Skeletal muscle cells express the profibrotic cytokine connective tissue growth factor (CTGF/CCN2), which induces their dedifferentiation
Fibrotic disorders are typified by excessive connective tissue and extracellular matrix (ECM) deposition that precludes normal healing processes of different tissues. Connective tissue growth factor (CTGF) seems to be involved in the fibrotic response. Several muscular dystrophies are characterized by a progressive weakness and wasting of the musculature, and by extensive fibrosis. However, the exact role of CTGF in skeletal muscle is unknown. Here we show that myoblasts and myotubes are able to synthesize CTGF in response to transforming growth factor type-Î² (TGF-Î²) and lysophosphatidic acid (LPA). CTGF induced several ECM constituents such as fibronectin, collagen type I and Î±4, 5, 6, and Î²1 integrin subunits in myoblasts and myotubes. CTGF had an important inhibitory effect on muscle differentiation evaluated by the decrease in the nuclear translocation of the early muscle regulatory factor myogenin and myosin. Remarkable, CTGF treatment of myoblasts induced their dedifferentiation, characterized by down regulating MyoD and desmin, two markers of committed myoblasts, together with a strong reorganization of cytoskeletal filaments. These results provide novel evidence for the underlying mechanisms and participation of skeletal muscle cells in the synthesis and role of CTGF inducing fibrosis, inhibiting myogenesis and dedifferentiating myoblasts. Â© 2007 Wiley-Liss, Inc.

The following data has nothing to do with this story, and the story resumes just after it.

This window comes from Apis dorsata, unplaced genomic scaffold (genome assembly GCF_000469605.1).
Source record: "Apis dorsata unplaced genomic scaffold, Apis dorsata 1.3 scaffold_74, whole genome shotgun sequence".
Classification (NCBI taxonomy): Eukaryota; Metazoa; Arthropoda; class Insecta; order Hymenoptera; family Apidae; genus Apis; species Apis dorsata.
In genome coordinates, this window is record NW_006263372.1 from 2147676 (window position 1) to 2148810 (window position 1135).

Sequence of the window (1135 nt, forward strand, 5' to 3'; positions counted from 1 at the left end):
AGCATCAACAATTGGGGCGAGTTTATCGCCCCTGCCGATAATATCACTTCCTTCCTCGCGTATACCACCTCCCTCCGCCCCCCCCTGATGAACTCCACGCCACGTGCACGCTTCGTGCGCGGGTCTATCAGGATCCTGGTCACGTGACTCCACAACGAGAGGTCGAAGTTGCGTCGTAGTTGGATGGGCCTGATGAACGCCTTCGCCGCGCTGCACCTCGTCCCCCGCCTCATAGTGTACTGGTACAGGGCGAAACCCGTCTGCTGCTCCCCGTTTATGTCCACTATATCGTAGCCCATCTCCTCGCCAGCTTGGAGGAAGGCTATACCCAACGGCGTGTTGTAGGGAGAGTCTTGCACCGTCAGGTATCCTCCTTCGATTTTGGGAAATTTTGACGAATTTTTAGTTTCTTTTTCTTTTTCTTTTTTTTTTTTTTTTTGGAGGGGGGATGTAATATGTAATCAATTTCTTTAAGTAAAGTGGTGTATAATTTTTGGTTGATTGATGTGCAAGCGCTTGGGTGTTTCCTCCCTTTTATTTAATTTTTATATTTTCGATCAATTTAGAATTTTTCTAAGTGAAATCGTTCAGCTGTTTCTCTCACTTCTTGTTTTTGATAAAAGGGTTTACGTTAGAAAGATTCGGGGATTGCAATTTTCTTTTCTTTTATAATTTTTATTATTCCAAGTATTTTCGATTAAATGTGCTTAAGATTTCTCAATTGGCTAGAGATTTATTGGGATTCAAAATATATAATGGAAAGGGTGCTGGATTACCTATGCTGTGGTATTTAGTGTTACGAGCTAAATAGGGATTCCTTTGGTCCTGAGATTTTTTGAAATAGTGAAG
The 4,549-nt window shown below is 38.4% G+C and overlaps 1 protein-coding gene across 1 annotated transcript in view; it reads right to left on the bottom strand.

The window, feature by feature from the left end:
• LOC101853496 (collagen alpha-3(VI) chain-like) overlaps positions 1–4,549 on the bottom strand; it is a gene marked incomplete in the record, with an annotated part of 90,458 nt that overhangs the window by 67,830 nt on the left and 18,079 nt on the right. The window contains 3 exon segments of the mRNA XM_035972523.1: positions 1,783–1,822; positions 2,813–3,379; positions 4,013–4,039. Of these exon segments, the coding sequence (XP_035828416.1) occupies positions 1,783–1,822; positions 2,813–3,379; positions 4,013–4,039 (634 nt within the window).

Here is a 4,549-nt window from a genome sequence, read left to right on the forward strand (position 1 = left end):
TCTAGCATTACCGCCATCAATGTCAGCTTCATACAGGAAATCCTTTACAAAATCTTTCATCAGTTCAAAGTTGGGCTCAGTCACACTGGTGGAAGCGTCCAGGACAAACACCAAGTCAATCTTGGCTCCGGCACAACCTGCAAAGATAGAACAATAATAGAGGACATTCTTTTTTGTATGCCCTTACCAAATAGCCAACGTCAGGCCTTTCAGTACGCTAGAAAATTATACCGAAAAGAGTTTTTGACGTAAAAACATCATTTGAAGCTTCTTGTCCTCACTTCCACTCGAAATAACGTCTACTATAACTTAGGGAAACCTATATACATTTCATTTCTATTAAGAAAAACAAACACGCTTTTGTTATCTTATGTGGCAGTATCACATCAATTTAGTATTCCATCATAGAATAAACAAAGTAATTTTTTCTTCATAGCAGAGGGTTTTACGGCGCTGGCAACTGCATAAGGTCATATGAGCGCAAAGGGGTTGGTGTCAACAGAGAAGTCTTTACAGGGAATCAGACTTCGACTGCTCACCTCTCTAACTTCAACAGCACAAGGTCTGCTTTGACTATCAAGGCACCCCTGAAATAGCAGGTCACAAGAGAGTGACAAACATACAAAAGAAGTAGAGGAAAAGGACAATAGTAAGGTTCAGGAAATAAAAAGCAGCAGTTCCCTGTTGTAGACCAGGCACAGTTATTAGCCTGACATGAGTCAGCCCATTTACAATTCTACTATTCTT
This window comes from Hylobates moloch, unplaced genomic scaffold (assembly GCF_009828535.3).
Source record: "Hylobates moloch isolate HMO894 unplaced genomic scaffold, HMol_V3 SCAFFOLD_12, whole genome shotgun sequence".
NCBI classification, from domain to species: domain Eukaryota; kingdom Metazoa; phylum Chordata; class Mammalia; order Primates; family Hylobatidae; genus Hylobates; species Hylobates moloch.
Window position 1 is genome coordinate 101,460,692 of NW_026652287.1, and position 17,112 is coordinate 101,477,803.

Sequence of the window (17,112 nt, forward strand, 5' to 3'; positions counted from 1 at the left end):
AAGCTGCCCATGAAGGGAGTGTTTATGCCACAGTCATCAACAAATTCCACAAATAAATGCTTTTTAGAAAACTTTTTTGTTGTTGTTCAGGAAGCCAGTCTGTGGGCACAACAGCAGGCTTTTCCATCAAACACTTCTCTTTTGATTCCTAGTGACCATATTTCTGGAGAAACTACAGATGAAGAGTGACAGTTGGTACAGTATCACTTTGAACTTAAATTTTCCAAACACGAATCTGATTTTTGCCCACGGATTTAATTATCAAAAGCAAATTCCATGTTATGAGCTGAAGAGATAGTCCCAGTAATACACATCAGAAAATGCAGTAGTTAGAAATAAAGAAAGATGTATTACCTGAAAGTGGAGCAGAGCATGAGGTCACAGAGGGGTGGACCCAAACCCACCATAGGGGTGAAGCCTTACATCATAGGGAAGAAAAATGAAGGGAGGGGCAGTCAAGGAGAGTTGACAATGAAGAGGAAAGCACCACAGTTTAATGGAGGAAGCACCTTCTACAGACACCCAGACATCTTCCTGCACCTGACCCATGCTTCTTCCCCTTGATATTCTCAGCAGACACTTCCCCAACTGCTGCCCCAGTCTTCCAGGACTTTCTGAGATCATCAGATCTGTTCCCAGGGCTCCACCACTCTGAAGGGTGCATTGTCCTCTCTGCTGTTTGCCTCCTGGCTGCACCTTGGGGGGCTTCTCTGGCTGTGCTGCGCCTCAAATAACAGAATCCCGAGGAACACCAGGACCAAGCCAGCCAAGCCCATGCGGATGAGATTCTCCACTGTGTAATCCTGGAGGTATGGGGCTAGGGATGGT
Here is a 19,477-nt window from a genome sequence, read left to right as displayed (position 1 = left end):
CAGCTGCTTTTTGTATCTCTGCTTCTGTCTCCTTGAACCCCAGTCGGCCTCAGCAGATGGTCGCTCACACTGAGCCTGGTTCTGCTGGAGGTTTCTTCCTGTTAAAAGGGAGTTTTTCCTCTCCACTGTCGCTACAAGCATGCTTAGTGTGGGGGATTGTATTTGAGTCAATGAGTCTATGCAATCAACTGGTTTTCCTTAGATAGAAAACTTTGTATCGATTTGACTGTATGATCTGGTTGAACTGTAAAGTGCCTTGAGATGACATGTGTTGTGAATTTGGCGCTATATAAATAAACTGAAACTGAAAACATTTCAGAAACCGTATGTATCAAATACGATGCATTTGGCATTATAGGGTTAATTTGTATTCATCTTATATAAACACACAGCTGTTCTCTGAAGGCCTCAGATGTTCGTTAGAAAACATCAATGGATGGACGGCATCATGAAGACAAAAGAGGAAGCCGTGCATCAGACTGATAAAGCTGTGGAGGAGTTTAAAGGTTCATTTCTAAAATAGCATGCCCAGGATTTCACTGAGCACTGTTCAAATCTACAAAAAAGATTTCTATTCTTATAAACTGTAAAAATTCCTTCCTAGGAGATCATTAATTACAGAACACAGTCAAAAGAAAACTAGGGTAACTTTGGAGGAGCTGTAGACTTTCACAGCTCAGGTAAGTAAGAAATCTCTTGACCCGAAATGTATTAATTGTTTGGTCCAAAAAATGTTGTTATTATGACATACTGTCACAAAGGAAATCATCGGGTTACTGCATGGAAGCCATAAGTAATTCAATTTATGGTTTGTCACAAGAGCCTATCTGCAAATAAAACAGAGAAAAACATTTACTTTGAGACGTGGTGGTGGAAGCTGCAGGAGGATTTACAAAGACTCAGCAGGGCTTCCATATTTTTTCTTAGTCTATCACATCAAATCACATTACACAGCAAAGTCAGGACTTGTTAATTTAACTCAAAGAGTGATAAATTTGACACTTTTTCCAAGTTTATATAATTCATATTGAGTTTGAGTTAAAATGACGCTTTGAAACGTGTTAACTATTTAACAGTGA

|Título según WOS:||Skeletal muscle cells express the profibrotic cytokine connective tissue growth factor (CTGF/CCN2), which induces their dedifferentiation|
|Título según SCOPUS:||Skeletal muscle cells express the profibrotic cytokine connective tissue growth factor (CTGF/CCN2), which induces their dedifferentiation|
|Título de la Revista:||JOURNAL OF CELLULAR PHYSIOLOGY|
|Fecha de publicación:||2008|
|Página de inicio:||410|